As I’ve implied through the last few paragraphs, Gwen’s Instagram page, or public data, acts as a memorial to her through which others (fictional loved ones or real-world fans) can mourn her. Instagram accounts, once memorialized, do not appear any different from a regular account. As time goes on, they remain a snapshot of that time before the person’s death. When I first created the Instagram account, I followed some accounts made by fans of other characters such as Mary Jane Watson, Peter Parker, and Harry Osborn for added realism. A few of the accounts followed back, and several other people have also decided to follow this fake account. In doing so, they unwittingly created a network of the sort Graham et al. describe, a secondary set of mourners beyond Gwen’s family. I also used the account to post a tribute to Captain Stacy, Gwen’s father and the second man around whom her life revolves. The post is tagged with a cemetery in New York and corresponds with a visit scheduled in Gwen’s calendar, establishing a connection between mourning in the physical world and the digital world. Gwen’s memorial page, however, is purely digital and can be “visited” in whatever moment the viewer chooses. It also does not have the same weight that a grave does; there is no gray stone or cross to indicate that Gwen is dead and rests beneath the viewer’s feet. The post is meant to highlight the difference between physical gravesites and Website memorials.

This project is meant to be something of a critique of how female characters in comics have very little to them, but it was more difficult than I expected to create a true personality for Gwen and represent it through her phone. Because there is so little information about Gwen’s life beyond Peter, anything I came up with was pure speculation. The things my project lacks–conversations with other people, evidence of mourning beyond surface-level examples, evidence of Gwen’s ambitions and plans for the future–are the same things that the comics lack. In the end, I felt that sticking purely to what was expressed in canon provided a stronger basis for the project. Even with what little information I had, I was able to construct a trip to London, friendships with other women, and an interest in science-based art.

Representation of women in media has changed quite a bit recently, illustrated by the recent release of Captain Marvel and Wonder Woman; some things, however, have not changed. The Gwen Stacy of The Amazing Spider-Man series still revolves around Peter, still has no defined ambitions, and, most importantly, still dies to further Peter’s character development. What is the purpose of her death, when the shock value from the sixties has worn off and superhero stories are already dark and steeped in desperation? Her ignored backstory aligns nicely with the idea of forgotten data, the things we lose when a loved one dies. Companies like Apple cannot unlock someone else’s phone without a court order, rendering a dead person’s phone a useless brick of encrypted information. What pieces of our lives will be lost when we are gone, and will our families even know to look for what is missing?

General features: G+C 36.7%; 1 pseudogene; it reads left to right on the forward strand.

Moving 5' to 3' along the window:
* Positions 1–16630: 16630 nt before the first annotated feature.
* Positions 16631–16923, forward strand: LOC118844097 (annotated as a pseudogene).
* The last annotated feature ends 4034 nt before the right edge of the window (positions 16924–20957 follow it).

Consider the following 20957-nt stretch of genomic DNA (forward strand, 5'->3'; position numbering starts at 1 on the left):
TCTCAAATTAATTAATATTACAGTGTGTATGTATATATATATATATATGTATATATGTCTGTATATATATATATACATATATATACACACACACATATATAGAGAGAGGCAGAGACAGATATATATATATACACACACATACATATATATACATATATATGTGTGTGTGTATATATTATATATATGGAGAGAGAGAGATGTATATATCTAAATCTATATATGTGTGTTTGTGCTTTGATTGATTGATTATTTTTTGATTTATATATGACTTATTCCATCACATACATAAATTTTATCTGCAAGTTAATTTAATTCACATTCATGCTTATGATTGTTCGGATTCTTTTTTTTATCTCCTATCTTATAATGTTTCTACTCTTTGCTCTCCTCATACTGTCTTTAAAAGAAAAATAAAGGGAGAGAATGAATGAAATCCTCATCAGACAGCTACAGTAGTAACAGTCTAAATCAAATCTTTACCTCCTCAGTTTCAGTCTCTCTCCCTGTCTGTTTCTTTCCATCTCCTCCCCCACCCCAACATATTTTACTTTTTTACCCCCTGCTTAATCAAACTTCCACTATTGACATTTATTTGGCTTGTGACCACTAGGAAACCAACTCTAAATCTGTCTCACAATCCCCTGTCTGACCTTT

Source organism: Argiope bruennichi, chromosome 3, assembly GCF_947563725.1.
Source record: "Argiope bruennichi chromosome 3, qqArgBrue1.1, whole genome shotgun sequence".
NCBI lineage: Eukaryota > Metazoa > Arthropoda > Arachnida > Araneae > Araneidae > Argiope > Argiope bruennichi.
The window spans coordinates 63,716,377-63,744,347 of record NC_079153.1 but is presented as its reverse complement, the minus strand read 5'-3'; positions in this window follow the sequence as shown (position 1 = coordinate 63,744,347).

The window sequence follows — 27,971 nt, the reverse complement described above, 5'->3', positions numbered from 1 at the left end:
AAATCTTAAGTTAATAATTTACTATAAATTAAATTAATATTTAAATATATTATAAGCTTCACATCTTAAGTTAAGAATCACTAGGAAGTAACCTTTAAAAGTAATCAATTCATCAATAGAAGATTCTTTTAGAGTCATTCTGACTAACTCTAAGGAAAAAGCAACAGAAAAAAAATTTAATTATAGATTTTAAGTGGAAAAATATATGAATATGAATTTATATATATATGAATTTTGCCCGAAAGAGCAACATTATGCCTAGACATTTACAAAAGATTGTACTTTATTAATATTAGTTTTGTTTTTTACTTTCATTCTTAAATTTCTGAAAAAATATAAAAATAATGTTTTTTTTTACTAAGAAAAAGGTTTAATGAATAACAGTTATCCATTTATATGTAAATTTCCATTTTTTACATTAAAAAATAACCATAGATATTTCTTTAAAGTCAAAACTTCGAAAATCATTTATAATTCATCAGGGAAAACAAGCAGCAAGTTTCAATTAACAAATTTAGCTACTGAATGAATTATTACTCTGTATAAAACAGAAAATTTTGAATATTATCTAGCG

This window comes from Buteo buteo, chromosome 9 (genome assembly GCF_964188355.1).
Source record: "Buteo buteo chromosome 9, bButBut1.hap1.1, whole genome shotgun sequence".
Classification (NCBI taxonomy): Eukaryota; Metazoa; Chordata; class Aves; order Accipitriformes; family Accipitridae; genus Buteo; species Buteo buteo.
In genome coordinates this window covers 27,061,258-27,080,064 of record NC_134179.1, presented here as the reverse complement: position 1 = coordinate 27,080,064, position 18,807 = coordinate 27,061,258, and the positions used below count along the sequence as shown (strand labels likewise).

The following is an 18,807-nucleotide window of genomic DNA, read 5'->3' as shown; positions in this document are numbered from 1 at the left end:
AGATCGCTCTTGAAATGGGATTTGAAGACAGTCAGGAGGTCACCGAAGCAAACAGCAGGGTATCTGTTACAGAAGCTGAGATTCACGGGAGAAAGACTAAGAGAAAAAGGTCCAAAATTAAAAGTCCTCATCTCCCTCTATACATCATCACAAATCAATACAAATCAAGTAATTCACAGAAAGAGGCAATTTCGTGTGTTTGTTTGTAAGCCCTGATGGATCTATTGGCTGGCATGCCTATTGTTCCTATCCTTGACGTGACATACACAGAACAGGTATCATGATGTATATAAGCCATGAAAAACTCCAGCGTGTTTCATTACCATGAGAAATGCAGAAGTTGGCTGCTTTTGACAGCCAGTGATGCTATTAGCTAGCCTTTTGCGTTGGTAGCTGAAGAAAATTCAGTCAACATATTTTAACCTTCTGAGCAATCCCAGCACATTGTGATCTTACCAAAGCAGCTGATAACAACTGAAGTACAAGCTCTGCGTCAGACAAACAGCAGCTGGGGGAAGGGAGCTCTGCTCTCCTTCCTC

Blumberg, Arnold. (2003). The Night Gwen Stacy Died: The End of Innocence and the Birth of the Bronze Age. Reconstruction. 3.

Gianola, Gabriel, and Janine Coleman. “THE GWENAISSANCE: GWEN STACY AND THE PROGRESSION OF WOMEN IN COMICS.” Gender and the Superhero Narrative, edited by MICHAEL GOODRUM et al., University Press of Mississippi, Jackson, 2018, pp. 251–284. JSTOR.

Graham, Connor, et al. “Gravesites and Websites: A Comparison of Memorialisation.” Visual Studies, vol. 30, no. 1, Mar. 2015, pp. 37–53. EBSCOhost, doi:10.1080/1472586X.2015.996395.

Simone, Gail. “Women in Refrigerators.” LBY3, Beau Yarbrough, March 1999.

Sontag, Susan. “In Plato’s Cave.” On Photography, Penguin Books, 1997, pp. 3-24.

Arya’s Grief

Approaching the Haunted Media Project, I wanted to play to my strengths of not being the most technologically in touch person that I am and incorporating art into my piece instead. Mourning and grievance has been a topic I wanted to explore as pain is a human condition and the ways in which we go about dealing with loss through grievance are different. I found it fascinating how in T.V. shows related to fantasy, morals in that world are different from our present day world. Game of Thrones exemplified grievance and death due to the high number of deaths in the T.V. show. Other than the Starks grievance toward Ned, we rarely see the characters going through grievance because deaths, while tragic, are so normalized in the show. I wanted to explore the grievance and how our emotional and mental health might look like when they are physicalized and how we carry our remembrance of our lost ones in our bodies and memories.